Odious debt

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In international law, odious debt, also known as illegitimate debt, is a legal theory that holds that the national debt incurred by a regime for purposes that do not serve the best interests of the nation, should not be enforceable. Such debts are, thus, considered by this doctrine to be personal debts of the regime that incurred them and not debts of the state. In some respects, the concept is analogous to the invalidity of contracts signed under coercion.

Origin[edit]

The doctrine was formalized in a 1927 treatise by Alexander Nahum Sack,[1] a Russian émigré legal theorist, based upon 19th-century precedents including Mexico's repudiation of debts incurred by Emperor Maximilian's regime, and the denial by the United States of Cuban liability for debts incurred by the Spanish colonial regime.

According to Sack:

When a despotic regime contracts a debt, not for the needs or in the interests of the state, but rather to strengthen itself, to suppress a popular insurrection, etc, this debt is odious for the people of the entire state. This debt does not bind the nation; it is a debt of the regime, a personal debt contracted by the ruler, and consequently it falls with the demise of the regime. The reason why these odious debts cannot attach to the territory of the state is that they do not fulfil one of the conditions determining the lawfulness of State debts, namely that State debts must be incurred, and the proceeds used, for the needs and in the interests of the State. Odious debts, contracted and utilised for purposes which, to the lenders' knowledge, are contrary to the needs and the interests of the nation, are not binding on the nation – when it succeeds in overthrowing the government that contracted them – unless the debt is within the limits of real advantages that these debts might have afforded. The lenders have committed a hostile act against the people, they cannot expect a nation which has freed itself of a despotic regime to assume these odious debts, which are the personal debts of the ruler.[2]

Reception[edit]

Patricia Adams, executive director of Probe International (an environmental and public policy advocacy organisation in Canada), and author of Odious Debts: Loose Lending, Corruption, and the Third World's Environmental Legacy, has stated that:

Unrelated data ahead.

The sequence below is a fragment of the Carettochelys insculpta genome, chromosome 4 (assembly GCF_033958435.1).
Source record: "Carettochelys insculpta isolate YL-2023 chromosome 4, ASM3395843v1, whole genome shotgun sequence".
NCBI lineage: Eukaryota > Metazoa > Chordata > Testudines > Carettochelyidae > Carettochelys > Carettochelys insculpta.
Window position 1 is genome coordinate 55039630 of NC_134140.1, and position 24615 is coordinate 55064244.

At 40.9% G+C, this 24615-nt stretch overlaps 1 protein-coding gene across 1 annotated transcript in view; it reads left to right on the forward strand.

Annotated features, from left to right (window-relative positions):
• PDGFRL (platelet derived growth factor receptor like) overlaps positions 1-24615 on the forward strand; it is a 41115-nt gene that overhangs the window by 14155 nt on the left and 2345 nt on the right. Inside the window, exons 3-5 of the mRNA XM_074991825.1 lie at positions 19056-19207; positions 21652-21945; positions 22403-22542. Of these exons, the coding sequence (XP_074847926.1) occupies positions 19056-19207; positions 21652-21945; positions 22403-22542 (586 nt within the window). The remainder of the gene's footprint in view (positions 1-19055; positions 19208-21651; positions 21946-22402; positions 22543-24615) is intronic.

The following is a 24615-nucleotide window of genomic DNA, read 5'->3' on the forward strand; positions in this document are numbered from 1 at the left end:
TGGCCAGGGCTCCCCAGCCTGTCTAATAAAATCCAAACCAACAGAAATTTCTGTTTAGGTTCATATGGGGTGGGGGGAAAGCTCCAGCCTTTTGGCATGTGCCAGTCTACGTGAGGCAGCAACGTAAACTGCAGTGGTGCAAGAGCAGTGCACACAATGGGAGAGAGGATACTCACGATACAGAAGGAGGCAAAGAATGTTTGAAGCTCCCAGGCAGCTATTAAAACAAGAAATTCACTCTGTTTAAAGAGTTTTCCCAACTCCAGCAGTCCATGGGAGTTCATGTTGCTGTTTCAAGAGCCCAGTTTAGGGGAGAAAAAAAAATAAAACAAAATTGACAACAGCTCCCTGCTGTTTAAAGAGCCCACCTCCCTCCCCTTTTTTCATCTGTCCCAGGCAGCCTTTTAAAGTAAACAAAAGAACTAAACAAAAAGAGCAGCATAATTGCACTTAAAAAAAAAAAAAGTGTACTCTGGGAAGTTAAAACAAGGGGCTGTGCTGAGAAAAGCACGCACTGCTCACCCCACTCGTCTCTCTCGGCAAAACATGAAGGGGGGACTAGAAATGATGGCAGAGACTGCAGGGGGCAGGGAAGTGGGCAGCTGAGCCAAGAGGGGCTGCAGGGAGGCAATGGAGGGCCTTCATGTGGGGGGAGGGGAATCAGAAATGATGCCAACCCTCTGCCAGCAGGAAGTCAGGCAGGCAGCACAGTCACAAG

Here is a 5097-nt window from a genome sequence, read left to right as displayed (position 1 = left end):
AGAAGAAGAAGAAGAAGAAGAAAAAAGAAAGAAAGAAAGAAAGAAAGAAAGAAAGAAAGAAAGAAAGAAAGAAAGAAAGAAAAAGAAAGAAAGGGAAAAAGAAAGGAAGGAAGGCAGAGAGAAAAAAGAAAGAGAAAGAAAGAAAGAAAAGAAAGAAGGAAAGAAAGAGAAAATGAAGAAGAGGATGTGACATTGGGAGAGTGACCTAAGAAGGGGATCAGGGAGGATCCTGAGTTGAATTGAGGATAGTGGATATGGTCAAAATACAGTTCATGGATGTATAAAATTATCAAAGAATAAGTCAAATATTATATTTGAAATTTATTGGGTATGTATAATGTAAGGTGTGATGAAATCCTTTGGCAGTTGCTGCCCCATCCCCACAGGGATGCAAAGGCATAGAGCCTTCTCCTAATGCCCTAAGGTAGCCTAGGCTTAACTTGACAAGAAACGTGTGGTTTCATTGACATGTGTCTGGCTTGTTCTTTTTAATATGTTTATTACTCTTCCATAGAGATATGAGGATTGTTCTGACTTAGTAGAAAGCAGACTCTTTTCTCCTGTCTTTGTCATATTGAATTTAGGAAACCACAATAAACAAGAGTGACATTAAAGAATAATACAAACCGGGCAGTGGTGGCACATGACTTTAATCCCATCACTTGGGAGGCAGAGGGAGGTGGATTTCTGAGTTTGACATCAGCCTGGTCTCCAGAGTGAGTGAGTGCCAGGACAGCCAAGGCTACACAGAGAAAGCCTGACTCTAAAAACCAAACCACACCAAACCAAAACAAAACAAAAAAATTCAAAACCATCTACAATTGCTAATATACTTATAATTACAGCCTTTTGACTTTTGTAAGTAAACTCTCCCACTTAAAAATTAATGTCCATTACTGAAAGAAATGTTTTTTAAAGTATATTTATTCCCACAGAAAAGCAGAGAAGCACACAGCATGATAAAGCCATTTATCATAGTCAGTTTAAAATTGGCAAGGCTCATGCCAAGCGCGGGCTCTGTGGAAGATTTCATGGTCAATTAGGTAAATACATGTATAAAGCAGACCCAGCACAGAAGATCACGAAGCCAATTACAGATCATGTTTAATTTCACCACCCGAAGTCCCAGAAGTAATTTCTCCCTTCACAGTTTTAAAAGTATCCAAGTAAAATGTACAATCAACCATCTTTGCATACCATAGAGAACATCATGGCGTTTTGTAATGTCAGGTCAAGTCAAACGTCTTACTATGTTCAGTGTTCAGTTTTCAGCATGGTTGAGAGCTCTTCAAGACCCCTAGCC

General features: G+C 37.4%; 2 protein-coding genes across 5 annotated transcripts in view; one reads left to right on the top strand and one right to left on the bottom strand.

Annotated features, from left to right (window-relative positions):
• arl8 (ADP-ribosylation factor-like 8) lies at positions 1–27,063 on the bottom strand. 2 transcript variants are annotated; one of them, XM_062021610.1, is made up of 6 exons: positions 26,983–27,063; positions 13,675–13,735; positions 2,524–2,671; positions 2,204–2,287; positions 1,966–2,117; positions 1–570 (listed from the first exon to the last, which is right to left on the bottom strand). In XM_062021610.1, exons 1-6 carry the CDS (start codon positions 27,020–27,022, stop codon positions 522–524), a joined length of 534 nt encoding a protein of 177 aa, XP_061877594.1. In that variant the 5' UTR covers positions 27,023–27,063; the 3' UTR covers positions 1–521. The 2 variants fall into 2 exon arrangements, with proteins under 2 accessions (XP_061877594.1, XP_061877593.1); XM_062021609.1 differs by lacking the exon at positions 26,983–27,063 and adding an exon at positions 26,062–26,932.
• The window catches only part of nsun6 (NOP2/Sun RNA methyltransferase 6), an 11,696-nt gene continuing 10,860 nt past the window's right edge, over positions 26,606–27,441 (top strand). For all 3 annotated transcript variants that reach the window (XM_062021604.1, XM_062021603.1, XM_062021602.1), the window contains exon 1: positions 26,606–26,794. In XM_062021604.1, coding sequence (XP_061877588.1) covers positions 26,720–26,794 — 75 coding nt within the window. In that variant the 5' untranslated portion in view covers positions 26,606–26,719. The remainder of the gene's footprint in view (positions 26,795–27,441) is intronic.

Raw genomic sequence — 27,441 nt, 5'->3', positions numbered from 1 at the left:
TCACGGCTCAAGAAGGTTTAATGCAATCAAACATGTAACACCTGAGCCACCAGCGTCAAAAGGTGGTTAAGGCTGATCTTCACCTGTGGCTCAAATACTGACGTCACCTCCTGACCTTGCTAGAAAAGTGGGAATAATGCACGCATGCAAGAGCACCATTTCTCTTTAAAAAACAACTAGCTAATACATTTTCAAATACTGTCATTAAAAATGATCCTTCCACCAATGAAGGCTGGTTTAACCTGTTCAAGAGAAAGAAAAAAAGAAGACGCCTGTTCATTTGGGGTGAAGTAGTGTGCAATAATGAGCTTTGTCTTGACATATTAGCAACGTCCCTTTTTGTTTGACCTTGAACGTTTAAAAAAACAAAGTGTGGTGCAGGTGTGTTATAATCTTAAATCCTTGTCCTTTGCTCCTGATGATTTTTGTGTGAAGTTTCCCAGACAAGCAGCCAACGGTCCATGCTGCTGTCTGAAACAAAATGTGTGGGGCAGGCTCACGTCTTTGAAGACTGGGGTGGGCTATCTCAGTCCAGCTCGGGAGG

by giving creditors an incentive to lend only for purposes that are transparent and of public benefit, future tyrants will lose their ability to finance their armies, and thus the war on terror and the cause of world peace will be better served.

In a Policy Analysis for the Cato Institute, Patricia Adams suggested that the debts incurred by the Iraqi state during the rule of Saddam Hussein are odious, as the money borrowed was spent on weapons, instruments of repression and palaces.[3]

An article by economists Seema Jayachandran and Michael Kremer has renewed interest in this topic. They propose that the idea can be used to create a new type of economic sanction to block further borrowing by dictators.[4] Jayachandran proposed her new recommendations November 2010 at the 10th anniversary of the Jubilee movement held at the Center for Global Development in Washington, D.C..

Application[edit]

In December 2008, Rafael Correa, President of the Republic of Ecuador, declared Ecuador's national debt illegitimate odious debt, based on the argument that it was contracted by corrupt and despotic prior regimes. He succeeded in reducing the price of the debt letters before continuing paying the debt.[5]

After the overthrow of Jean-Claude Duvalier from Haiti, there were calls for cancellation of Haiti's debt to multilateral institutions, based on the argument that it was unjust odious debt, and that Haiti could better use the funds going towards debt service for education, health care, and basic infrastructure.[6] As of February 2008, the Haiti Debt Cancellation Resolution had 66 co-sponsors in the U.S. House of Representatives.[7] Several organizations in the U.S. issued action alerts around the Haiti Debt Cancellation Resolution, and a Congressional letter to the U.S. Treasury,[8] including Jubilee USA, the Institute for Justice & Democracy in Haiti and Pax Christi USA.

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